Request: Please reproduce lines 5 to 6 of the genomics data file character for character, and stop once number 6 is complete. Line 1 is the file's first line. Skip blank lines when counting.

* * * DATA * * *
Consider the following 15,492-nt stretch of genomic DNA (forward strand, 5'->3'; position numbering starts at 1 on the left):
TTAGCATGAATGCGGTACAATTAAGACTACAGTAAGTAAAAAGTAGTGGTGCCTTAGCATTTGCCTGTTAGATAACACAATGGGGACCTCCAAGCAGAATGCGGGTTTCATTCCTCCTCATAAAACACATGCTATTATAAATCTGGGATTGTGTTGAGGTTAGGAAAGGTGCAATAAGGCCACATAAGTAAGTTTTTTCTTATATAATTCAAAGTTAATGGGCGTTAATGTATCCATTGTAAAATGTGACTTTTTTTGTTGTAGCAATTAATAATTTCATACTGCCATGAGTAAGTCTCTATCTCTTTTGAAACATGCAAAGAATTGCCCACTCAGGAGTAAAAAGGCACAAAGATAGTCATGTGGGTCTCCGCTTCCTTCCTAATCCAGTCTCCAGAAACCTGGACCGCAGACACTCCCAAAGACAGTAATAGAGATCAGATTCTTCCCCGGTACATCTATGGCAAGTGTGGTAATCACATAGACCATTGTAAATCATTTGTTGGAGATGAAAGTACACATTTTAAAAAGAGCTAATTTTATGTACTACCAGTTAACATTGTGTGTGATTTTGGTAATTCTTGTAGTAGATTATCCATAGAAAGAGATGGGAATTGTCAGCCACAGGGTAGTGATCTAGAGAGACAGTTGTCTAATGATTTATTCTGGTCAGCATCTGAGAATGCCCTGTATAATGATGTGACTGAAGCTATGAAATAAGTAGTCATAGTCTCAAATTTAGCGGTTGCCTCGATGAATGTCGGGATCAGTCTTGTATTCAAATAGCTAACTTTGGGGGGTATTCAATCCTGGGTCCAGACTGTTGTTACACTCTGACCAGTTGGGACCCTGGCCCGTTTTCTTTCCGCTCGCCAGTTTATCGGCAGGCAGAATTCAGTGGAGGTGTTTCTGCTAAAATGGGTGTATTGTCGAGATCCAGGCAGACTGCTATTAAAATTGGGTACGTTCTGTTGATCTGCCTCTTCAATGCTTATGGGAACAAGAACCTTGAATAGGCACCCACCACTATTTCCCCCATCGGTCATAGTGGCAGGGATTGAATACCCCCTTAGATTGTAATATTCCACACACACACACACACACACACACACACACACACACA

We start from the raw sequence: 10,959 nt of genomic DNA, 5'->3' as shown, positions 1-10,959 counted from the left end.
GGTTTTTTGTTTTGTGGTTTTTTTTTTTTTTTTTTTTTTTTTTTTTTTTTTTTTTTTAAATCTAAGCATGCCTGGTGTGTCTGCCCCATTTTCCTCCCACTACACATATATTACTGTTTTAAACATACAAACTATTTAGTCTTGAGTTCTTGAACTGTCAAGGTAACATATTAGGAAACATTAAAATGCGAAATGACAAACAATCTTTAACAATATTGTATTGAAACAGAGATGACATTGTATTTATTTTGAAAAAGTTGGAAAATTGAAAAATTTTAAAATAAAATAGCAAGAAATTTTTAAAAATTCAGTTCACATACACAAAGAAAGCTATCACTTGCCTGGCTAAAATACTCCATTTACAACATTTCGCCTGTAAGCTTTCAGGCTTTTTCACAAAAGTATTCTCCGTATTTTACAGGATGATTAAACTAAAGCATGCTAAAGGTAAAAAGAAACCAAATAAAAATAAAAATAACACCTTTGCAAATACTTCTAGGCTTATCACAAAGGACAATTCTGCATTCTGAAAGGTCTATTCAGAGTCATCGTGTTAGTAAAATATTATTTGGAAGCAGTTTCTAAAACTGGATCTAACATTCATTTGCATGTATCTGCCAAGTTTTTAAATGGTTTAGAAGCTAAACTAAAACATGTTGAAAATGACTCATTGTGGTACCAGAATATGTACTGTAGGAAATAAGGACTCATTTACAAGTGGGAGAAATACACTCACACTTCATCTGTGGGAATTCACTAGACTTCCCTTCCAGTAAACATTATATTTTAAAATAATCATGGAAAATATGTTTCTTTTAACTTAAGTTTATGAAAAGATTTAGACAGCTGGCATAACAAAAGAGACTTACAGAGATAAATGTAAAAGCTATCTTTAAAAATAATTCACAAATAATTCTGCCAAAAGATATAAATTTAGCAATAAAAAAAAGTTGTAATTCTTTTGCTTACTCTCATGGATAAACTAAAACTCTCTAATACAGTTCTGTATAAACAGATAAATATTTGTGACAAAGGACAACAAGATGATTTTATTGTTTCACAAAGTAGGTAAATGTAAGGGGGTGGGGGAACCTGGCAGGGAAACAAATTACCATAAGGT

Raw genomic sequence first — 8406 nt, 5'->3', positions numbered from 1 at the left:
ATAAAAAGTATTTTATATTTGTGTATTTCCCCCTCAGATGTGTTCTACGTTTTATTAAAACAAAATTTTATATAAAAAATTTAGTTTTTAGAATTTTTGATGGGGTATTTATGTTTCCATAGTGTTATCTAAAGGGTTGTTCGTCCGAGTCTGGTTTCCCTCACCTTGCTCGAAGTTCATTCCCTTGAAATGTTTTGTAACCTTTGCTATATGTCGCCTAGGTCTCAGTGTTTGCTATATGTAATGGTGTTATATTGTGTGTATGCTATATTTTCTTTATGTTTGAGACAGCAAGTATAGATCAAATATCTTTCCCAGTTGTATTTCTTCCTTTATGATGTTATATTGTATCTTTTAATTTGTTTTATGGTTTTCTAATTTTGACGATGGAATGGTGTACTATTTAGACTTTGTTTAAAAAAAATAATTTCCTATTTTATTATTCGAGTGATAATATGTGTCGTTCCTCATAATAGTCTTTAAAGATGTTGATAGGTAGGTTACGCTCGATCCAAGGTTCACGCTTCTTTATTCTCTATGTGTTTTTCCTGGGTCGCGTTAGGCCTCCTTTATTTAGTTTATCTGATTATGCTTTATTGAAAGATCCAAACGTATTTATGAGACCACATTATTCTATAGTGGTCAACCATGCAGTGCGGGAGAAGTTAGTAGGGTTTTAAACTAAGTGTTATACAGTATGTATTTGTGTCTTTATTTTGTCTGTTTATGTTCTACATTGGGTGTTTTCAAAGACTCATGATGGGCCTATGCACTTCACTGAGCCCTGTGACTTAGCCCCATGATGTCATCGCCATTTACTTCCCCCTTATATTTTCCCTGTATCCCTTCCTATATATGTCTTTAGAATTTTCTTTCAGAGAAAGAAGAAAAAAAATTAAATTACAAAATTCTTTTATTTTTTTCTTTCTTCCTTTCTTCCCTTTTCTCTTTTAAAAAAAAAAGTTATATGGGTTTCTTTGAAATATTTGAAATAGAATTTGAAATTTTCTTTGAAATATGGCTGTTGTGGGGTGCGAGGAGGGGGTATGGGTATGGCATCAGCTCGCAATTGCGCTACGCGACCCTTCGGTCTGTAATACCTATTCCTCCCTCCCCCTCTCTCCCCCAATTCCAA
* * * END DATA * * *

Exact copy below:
Raw genomic sequence first — 8406 nt, 5'->3', positions numbered from 1 at the left:
ATAAAAAGTATTTTATATTTGTGTATTTCCCCCTCAGATGTGTTCTACGTTTTATTAAAACAAAATTTTATATAAAAAATTTAGTTTTTAGAATTTTTGATGGGGTATTTATGTTTCCATAGTGTTATCTAAAGGGTTGTTCGTCCGAGTCTGGTTTCCCTCACCTTGCTCGAAGTTCATTCCCTTGAAATGTTTTGTAACCTTTGCTATATGTCGCCTAGGTCTCAGTGTTTGCTATATGTAATGGTGTTATATTGTGTGTATGCTATATTTTCTTTATGTTTGAGACAGCAAGTATAGATCAAATATCTTTCCCAGTTGTATTTCTTCCTTTATGATGTTATATTGTATCTTTTAATTTGTTTTATGGTTTTCTAATTTTGACGATGGAATGGTGTACTATTTAGACTTTGTTTAAAAAAAATAATTTCCTATTTTATTATTCGAGTGATAATATGTGTCGTTCCTCATAATAGTCTTTAAAGATGTTGATAGGTAGGTTACGCTCGATCCAAGGTTCACGCTTCTTTATTCTCTATGTGTTTTTCCTGGGTCGCGTTAGGCCTCCTTTATTTAGTTTATCTGATTATGCTTTATTGAAAGATCCAAACGTATTTATGAGACCACATTATTCTATAGTGGTCAACCATGCAGTGCGGGAGAAGTTAGTAGGGTTTTAAACTAAGTGTTATACAGTATGTATTTGTGTCTTTATTTTGTCTGTTTATGTTCTACATTGGGTGTTTTCAAAGACTCATGATGGGCCTATGCACTTCACTGAGCCCTGTGACTTAGCCCCATGATGTCATCGCCATTTACTTCCCCCTTATATTTTCCCTGTATCCCTTCCTATATATGTCTTTAGAATTTTCTTTCAGAGAAAGAAGAAAAAAAATTAAATTACAAAATTCTTTTATTTTTTTCTTTCTTCCTTTCTTCCCTTTTCTCTTTTAAAAAAAAAAGTTATATGGGTTTCTTTGAAATATTTGAAATAGAATTTGAAATTTTCTTTGAAATATGGCTGTTGTGGGGTGCGAGGAGGGGGTATGGGTATGGCATCAGCTCGCAATTGCGCTACGCGACCCTTCGGTCTGTAATACCTATTCCTCCCTCCCCCTCTCTCCCCCAATTCCAA